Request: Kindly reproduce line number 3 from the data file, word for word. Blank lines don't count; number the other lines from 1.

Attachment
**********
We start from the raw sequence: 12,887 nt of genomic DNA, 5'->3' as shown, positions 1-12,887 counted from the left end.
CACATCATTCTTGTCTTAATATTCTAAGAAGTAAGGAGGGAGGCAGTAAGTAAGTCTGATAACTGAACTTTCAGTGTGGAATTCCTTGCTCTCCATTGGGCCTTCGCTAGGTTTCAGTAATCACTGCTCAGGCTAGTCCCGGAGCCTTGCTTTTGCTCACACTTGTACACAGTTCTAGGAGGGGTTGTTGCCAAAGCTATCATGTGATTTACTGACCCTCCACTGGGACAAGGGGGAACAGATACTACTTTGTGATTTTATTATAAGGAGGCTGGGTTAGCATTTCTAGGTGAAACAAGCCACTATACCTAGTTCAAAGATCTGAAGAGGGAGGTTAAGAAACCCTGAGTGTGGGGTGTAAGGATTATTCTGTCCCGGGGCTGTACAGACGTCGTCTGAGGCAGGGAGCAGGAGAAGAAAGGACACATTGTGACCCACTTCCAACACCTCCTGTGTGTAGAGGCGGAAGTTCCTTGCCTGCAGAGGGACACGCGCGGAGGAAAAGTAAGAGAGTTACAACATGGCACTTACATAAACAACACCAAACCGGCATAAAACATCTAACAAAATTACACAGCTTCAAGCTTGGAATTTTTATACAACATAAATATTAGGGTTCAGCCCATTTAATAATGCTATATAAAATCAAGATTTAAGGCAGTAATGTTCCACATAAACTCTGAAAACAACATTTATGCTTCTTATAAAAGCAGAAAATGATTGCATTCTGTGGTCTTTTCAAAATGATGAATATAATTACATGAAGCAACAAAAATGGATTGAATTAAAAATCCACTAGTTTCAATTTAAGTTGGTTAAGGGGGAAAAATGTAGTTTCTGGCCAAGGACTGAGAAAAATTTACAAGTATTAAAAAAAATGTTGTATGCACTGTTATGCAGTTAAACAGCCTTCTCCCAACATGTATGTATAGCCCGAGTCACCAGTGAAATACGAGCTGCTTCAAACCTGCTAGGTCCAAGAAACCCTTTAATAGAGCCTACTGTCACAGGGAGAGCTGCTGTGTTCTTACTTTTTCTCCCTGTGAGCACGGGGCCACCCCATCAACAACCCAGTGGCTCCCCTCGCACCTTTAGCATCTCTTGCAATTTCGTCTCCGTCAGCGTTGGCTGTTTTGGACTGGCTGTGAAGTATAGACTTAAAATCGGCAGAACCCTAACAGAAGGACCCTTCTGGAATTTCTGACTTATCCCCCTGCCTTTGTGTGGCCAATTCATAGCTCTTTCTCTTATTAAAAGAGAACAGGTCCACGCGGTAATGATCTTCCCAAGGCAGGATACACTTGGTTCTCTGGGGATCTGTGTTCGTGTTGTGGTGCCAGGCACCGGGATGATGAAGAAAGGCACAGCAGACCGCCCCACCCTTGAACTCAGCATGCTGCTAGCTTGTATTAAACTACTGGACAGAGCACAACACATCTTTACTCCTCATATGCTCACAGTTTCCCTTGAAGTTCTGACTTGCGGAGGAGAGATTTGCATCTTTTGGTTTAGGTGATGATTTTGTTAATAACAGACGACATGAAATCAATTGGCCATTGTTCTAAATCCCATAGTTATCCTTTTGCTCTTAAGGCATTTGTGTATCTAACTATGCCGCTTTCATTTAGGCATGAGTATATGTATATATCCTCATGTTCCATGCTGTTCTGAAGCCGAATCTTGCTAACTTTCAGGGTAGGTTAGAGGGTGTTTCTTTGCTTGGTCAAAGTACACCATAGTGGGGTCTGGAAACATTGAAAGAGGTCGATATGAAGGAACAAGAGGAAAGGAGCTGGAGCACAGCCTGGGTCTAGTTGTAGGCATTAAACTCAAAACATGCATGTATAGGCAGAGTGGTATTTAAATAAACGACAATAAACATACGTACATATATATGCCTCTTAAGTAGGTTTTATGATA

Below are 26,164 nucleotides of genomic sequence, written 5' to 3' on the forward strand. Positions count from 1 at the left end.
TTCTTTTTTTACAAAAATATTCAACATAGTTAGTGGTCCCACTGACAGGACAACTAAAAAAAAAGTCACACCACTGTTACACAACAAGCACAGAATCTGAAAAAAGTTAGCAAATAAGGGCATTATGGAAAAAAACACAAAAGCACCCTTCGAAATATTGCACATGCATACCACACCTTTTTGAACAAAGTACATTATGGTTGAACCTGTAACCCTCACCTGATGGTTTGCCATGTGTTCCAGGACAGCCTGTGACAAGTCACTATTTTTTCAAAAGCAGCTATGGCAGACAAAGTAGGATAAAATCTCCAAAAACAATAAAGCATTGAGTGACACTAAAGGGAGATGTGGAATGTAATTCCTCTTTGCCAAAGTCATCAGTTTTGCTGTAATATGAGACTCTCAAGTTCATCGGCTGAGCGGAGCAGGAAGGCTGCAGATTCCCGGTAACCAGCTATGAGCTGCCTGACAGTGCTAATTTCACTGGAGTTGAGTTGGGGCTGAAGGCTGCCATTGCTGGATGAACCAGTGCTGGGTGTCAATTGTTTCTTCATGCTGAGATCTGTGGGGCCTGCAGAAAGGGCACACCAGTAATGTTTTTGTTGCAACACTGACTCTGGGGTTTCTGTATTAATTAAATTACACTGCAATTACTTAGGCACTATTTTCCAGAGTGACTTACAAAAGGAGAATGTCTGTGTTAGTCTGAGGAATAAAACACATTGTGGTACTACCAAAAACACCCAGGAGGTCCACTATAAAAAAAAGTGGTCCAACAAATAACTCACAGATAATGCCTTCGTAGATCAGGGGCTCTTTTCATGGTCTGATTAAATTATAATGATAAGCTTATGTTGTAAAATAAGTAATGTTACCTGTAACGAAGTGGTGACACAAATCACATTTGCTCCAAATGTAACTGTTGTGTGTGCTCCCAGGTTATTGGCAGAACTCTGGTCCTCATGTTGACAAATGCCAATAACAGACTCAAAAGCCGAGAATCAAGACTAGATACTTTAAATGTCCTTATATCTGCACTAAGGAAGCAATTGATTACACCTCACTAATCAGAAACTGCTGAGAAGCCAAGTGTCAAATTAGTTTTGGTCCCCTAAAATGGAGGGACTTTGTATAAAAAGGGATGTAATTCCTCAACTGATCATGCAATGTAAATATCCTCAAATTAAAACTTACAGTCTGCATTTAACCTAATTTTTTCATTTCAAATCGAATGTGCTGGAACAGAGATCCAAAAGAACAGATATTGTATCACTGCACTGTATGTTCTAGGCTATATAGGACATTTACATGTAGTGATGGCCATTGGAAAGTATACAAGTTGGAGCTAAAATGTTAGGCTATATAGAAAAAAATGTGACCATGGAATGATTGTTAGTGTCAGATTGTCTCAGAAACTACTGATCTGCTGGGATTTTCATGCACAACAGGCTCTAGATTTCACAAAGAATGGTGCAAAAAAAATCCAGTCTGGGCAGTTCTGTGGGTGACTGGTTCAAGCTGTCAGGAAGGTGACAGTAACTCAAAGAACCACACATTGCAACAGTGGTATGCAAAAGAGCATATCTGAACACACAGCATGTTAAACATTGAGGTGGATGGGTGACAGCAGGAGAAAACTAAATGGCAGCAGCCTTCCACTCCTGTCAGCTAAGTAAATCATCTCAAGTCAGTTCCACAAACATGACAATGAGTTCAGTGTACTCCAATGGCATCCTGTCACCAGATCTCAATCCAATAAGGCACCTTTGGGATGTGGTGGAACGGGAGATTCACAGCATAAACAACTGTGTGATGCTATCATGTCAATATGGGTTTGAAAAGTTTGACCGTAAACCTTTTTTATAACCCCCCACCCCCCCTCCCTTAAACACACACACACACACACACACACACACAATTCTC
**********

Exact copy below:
Below are 26,164 nucleotides of genomic sequence, written 5' to 3' on the forward strand. Positions count from 1 at the left end.